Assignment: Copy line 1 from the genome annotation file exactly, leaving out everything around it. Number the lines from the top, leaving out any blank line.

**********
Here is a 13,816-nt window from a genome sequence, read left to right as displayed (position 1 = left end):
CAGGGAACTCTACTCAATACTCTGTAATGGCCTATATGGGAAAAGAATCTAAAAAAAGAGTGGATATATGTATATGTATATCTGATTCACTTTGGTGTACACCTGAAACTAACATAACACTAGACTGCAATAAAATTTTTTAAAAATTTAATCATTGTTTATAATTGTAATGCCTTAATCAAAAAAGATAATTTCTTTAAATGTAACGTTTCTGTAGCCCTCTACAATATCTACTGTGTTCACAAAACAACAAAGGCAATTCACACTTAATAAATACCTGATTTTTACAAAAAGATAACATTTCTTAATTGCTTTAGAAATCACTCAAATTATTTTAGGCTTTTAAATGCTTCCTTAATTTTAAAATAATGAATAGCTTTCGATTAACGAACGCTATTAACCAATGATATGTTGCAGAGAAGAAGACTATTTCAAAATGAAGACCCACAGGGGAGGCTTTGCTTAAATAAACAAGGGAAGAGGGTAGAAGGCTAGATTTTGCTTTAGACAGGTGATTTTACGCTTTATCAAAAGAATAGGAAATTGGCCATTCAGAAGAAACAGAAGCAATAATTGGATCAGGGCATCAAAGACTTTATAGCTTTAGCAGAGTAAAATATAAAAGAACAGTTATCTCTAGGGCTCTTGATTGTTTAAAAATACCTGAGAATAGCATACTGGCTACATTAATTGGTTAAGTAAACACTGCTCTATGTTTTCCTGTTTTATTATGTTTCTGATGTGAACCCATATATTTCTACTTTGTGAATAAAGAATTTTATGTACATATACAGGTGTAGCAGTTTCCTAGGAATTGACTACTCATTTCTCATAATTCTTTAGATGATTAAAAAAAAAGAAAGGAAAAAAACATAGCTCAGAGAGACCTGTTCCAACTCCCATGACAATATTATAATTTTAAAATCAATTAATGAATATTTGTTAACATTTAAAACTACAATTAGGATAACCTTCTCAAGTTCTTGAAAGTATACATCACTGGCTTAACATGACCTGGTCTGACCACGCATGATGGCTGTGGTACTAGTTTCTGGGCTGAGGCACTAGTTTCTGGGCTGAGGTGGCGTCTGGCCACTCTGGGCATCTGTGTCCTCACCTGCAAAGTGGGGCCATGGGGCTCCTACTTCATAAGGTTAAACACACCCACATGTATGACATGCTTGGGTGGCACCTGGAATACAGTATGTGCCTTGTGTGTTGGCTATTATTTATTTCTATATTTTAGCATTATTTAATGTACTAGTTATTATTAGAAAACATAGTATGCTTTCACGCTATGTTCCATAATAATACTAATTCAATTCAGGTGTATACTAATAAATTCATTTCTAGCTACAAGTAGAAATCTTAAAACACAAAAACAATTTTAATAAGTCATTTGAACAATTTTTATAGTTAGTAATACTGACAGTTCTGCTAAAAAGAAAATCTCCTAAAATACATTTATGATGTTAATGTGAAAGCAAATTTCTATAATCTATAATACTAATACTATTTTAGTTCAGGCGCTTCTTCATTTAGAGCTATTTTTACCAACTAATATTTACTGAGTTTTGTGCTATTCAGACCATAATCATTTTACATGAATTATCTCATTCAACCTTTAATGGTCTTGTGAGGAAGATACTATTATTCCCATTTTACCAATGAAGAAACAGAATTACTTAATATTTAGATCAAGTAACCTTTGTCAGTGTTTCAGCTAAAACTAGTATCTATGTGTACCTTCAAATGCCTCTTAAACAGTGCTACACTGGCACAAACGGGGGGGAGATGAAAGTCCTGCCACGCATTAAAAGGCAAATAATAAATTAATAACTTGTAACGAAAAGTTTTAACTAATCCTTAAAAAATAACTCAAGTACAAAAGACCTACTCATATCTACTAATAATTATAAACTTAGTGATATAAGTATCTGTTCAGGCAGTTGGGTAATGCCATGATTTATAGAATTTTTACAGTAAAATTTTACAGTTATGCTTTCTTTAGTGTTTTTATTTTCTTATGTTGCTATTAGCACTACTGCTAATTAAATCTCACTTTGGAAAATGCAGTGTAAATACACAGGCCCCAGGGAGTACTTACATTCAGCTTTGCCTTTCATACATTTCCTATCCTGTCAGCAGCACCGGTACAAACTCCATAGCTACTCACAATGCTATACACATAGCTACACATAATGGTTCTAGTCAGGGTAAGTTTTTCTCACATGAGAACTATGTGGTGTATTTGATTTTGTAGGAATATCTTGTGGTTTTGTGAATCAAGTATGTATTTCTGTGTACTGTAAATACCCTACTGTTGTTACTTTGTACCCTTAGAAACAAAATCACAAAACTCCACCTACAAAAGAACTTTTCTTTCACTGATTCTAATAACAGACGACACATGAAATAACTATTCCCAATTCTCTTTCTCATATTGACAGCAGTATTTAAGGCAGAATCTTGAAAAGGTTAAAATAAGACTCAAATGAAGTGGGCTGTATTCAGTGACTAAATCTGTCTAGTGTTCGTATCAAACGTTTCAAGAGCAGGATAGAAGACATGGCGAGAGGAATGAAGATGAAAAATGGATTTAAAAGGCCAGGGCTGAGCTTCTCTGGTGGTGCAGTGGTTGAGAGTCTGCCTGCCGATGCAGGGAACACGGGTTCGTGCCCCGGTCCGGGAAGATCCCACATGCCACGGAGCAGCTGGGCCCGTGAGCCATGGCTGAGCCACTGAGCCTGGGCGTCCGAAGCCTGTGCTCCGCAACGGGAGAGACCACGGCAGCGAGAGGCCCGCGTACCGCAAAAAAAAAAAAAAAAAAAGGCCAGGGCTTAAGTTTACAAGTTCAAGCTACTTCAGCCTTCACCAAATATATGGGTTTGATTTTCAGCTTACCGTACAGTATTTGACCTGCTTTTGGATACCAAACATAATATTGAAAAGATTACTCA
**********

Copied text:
Here is a 13,816-nt window from a genome sequence, read left to right as displayed (position 1 = left end):